Jacking the Elise and Placing on Jackstands - Page 3 - LotusTalk - The Lotus Cars Community
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post #41 of 141 (permalink) Old 06-04-2007, 06:10 PM
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I may be the only one, but I have to give a word of caution.

I once attempted to lift one side of the car and slide the RhinoRamps under that side (going to repeat it for the other side).

Before I go the car high enough to slide the RhinoRamp under the rear tire, the angle of the car (one one side lifted) causes the jack to slip - and luckily - shoot out from under the side of the car. Luckily, because the car fell back to the ground without hitting the jack or causing any damage.

I learned my lesson, and back up on the RhinoRamps to access the under-tray and remove it, then drive it back down onto the ground. I then jack up one side high enough to get two jackstands under the car with then set at their lowest point. Then I jack up the other side to normal working height and place the jack stands. Then back to the first side to raise those two jacks to the working height.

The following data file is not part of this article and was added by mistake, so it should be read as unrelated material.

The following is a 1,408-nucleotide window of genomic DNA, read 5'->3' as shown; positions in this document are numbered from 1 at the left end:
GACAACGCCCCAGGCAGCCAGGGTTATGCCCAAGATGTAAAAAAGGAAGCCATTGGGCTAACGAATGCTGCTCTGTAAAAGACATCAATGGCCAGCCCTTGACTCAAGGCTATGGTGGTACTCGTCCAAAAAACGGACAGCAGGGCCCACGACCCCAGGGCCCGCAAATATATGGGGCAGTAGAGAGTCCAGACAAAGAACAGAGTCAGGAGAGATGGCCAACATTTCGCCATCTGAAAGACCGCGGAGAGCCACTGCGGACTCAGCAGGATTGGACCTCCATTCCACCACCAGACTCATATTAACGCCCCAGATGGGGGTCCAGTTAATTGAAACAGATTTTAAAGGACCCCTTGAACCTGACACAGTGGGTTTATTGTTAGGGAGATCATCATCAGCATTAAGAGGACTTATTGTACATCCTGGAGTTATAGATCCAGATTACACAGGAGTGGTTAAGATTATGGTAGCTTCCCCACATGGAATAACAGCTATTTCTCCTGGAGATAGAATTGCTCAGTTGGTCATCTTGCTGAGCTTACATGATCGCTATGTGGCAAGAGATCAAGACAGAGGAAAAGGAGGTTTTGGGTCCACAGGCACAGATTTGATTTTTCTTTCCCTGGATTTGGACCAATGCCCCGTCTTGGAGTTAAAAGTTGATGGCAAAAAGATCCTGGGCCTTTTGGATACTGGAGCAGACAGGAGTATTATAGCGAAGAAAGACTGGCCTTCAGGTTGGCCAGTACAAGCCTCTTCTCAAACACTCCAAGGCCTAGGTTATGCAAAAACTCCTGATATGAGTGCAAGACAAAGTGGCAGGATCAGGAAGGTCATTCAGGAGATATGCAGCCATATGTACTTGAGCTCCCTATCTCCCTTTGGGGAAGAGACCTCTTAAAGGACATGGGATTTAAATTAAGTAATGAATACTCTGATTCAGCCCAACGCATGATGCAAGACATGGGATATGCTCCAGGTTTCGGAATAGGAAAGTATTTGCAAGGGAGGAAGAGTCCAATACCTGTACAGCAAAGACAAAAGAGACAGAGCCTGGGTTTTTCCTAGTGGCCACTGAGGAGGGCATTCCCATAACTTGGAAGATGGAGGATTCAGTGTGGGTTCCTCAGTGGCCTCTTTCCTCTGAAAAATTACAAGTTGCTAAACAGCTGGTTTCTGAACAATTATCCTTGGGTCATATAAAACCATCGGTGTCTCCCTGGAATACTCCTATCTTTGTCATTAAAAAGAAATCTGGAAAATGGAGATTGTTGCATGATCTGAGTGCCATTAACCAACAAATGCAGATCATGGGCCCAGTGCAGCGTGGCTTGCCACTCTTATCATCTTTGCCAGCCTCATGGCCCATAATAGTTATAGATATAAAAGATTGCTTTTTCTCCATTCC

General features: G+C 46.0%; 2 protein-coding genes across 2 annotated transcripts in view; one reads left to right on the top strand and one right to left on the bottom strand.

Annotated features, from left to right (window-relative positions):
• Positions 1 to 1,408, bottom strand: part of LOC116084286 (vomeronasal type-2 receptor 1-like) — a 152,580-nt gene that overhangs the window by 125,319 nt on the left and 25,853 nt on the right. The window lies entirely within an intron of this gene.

Lowering is the reverse.

Like I said, I may be the only one, and several people lift the car and slide the RhinoRamps under the tires, but I'm not going to even consider doing that again. Once was close enough to catastrophe...




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post #42 of 141 (permalink) Old 06-05-2007, 05:11 AM
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I also back the car onto the Rhino ramps first, then I use the jack to lift one side enough to put the jack stand under it. Once you are on the rhino ramps, it does not take much to lift the car enough to get a jack stand under it, and their is little chance of the jack shooting out from under the car since both rear wheels are already on the rhino ramps and the car is level side to side. The angle from front to rear is MUCH less since the car is longer in that direction so again, really no chance of the jack shooting out because of the angle.

Good point Tim!

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post #43 of 141 (permalink) Old 06-12-2007, 10:13 AM